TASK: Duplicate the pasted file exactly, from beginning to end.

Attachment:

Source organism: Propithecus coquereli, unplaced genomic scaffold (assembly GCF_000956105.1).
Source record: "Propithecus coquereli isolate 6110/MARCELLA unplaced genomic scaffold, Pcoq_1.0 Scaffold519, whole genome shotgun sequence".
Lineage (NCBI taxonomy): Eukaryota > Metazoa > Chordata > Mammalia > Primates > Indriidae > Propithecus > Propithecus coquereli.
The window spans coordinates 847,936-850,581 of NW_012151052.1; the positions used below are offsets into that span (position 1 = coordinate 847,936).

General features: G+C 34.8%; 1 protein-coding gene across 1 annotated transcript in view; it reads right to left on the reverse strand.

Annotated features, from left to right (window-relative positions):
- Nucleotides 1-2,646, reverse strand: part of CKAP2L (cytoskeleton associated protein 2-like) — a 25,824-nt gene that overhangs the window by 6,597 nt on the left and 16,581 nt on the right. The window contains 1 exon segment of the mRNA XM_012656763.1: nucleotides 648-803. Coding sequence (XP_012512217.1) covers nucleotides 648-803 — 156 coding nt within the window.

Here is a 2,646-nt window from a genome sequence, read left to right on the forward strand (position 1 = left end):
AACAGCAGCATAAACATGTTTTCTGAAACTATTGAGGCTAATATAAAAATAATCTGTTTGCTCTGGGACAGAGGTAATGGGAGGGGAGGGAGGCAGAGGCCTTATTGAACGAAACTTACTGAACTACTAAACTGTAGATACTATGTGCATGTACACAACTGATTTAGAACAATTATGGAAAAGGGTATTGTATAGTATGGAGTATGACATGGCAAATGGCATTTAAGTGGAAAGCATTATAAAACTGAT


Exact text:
Source organism: Propithecus coquereli, unplaced genomic scaffold (assembly GCF_000956105.1).
Source record: "Propithecus coquereli isolate 6110/MARCELLA unplaced genomic scaffold, Pcoq_1.0 Scaffold519, whole genome shotgun sequence".
Lineage (NCBI taxonomy): Eukaryota > Metazoa > Chordata > Mammalia > Primates > Indriidae > Propithecus > Propithecus coquereli.
The window spans coordinates 847,936-850,581 of NW_012151052.1; the positions used below are offsets into that span (position 1 = coordinate 847,936).

General features: G+C 34.8%; 1 protein-coding gene across 1 annotated transcript in view; it reads right to left on the reverse strand.

Annotated features, from left to right (window-relative positions):
- Nucleotides 1-2,646, reverse strand: part of CKAP2L (cytoskeleton associated protein 2-like) — a 25,824-nt gene that overhangs the window by 6,597 nt on the left and 16,581 nt on the right. The window contains 1 exon segment of the mRNA XM_012656763.1: nucleotides 648-803. Coding sequence (XP_012512217.1) covers nucleotides 648-803 — 156 coding nt within the window.

Here is a 2,646-nt window from a genome sequence, read left to right on the forward strand (position 1 = left end):
AACAGCAGCATAAACATGTTTTCTGAAACTATTGAGGCTAATATAAAAATAATCTGTTTGCTCTGGGACAGAGGTAATGGGAGGGGAGGGAGGCAGAGGCCTTATTGAACGAAACTTACTGAACTACTAAACTGTAGATACTATGTGCATGTACACAACTGATTTAGAACAATTATGGAAAAGGGTATTGTATAGTATGGAGTATGACATGGCAAATGGCATTTAAGTGGAAAGCATTATAAAACTGAT